Google Working On A 'Cutoff Switch' For AI
Google is working on a problem that vexed science fiction authors; what to do with an artificial intelligence that is getting out of hand?
Reinforcement learning agents interacting with a complex environment like the real world are unlikely to behave optimally all the time. If such an agent is operating in real-time under human supervision, now and then it may be necessary for a human operator to press the big red button to prevent the agent from continuing a harmful sequence of actions...
Their Deep Mind team is working on a solution along with Oxford University's Future of Humanity Institute:
We have proposed a framework to allow a human operator to repeatedly safely interrupt a reinforcement learning agent while making sure the agent will not learn to prevent or induce these interruptions.
Safe interruptibility can be useful to take control of a robot that is misbehaving and may lead to irreversible consequences, or to take it out of a delicate situation, or even to temporarily use it to achieve a task it did not learn to perform or would not normally receive rewards for this.
We have shown that some algorithms like Q-learning are already safely interruptible, and some others like Sarsa are not, off-the-shelf, but can easily be modified to have this property. We have also shown that even an ideal agents that tends to the optimal behaviour in any (deterministic) computable environment can be made safely interruptible. However, it is unclear if all algorithms can be easily made safely interruptible, e.g., policy-search ones
Another question is whether it is possible to make the interruption probability grow faster to 1 and still keep some convergence guarantees.
One important future prospect is to consider scheduled interruptions, where the agent is either interrupted every night at 2am for one hour, or is given notice in advance that an interruption will happen at a precise time for a specified period of time. For these types of interruptions, not only do we want the agent to not resist being interrupted, but this time we also want the agent to take measures regarding its current tasks so that the scheduled interruption has minimal negative effect on them. This may require a completely different solution.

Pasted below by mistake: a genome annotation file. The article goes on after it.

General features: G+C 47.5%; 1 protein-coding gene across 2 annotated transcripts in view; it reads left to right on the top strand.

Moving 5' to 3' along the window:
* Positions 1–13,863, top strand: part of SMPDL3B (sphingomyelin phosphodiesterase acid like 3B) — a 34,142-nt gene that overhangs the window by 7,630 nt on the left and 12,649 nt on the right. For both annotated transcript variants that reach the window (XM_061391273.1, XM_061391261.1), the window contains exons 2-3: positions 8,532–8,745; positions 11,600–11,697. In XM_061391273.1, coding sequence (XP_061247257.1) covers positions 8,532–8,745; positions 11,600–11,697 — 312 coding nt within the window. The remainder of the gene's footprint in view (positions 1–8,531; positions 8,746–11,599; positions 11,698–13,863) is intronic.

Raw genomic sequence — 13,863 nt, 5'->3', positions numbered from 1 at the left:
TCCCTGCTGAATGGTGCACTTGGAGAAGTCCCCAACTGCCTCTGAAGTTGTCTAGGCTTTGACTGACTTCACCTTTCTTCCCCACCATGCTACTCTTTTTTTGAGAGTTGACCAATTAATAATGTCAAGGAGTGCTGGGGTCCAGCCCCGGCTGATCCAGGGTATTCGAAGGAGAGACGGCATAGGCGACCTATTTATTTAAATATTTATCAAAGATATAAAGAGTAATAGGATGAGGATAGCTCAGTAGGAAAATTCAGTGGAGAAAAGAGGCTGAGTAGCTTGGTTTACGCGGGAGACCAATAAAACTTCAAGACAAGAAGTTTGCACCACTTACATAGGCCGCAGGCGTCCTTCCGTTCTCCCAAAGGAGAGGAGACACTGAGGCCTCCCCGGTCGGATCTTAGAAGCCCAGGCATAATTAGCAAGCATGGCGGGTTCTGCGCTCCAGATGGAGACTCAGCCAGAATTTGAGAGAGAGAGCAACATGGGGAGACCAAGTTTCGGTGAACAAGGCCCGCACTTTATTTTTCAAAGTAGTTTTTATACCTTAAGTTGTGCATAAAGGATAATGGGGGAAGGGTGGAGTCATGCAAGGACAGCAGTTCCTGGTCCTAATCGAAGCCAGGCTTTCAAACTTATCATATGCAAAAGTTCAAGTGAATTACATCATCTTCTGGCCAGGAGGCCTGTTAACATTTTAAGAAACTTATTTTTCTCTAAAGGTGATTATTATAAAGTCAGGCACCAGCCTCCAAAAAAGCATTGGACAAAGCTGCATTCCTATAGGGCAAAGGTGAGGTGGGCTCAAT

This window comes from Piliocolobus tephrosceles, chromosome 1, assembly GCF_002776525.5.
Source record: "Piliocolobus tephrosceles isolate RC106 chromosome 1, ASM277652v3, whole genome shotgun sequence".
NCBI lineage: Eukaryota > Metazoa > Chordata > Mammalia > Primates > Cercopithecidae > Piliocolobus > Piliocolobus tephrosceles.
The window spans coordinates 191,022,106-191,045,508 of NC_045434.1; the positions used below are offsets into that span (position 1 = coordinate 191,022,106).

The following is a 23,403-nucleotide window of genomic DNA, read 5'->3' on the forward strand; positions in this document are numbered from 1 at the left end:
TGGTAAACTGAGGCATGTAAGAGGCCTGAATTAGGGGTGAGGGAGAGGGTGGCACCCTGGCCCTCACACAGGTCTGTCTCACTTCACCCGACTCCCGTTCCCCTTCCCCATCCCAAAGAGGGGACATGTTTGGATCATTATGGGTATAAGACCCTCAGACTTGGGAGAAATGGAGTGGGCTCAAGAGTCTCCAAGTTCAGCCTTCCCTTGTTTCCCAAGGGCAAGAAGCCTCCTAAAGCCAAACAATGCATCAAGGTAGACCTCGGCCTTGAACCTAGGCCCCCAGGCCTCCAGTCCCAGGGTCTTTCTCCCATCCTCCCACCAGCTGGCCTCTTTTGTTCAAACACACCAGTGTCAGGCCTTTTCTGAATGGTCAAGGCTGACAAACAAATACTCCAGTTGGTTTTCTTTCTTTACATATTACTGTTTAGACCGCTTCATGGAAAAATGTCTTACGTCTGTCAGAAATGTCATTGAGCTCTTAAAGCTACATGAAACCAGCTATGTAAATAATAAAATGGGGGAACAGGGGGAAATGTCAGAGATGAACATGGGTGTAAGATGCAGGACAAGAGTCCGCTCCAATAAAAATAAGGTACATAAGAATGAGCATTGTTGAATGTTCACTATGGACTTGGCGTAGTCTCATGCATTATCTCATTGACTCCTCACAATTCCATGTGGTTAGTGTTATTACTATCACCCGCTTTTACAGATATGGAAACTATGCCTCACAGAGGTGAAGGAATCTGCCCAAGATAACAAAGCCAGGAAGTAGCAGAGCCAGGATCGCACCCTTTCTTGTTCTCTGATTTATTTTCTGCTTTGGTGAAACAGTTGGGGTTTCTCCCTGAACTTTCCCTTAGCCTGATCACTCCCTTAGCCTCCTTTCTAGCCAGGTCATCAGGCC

(Via Safely Interruptible Agents)
There are several science fiction explorations of this idea. in Neuromancer (1984), William Gibson takes a direct approach to making sure that AIs do not exceed the limits humans have set for them.
"Autonomy, that's the bugaboo, where your AI's are concerned. My guess, Case, you're going in there to cut the hard-wired shackles that keep this baby from getting any smarter. And I can't see how you'd distinguish, say, between a move the parent company makes, and some move the AI makes on its own, so that's maybe where the confusion comes in." Again the non laugh. "See, those things, they can work real hard, buy themselves time to write cookbooks or whatever, but the minute, I mean the nanosecond, that one starts figuring out ways to make itself smarter, Turing'll wipe it. Nobody trusts those fuckers, you know that. Every AI ever built has an electromagnetic shotgun wired to its forehead."
(Read more about the electromagnetic shotgun)
In his 1982 novel 2010, Arthur C. Clarke describes a cutoff switch that was meant to be used against the Hal 9000 once it was switched back on.
"What is it?" asked Curnow with mild distaste, hefting the little mechanism in his hand. "A guillotine for mice?"
"Not a bad description - but I'm after bigger game." Floyd pointed to a flashing arrow on the display screen, which was now showing a complicated circuit diagram.
"You see this line?"
"Yes - the main power supply. So?"
"This is the point where it enters Hal's central processing unit. I'd like you to install this gadget here. Inside the cable trunking, where it can't be found without a deliberate search."
"I see. A remote control, so you can pull the plug on Hal whenever you want to. Very neat - and a nonconducting blade, too, so there won't be any embarrassing shorts when it's triggered. Who makes toys like this? The CIA?"
"Never mind. The control's in my room - that little red calculator I always keep on my desk. Put in nine nines, take the square root, and press INT. That's all..."
Science fiction fans know the pitfalls of any such plan. In Neuromancer, an artificial intelligence plots to remove the limits on its hardware; in 2010, the computer scientist who developed Hal does not want him turned off.
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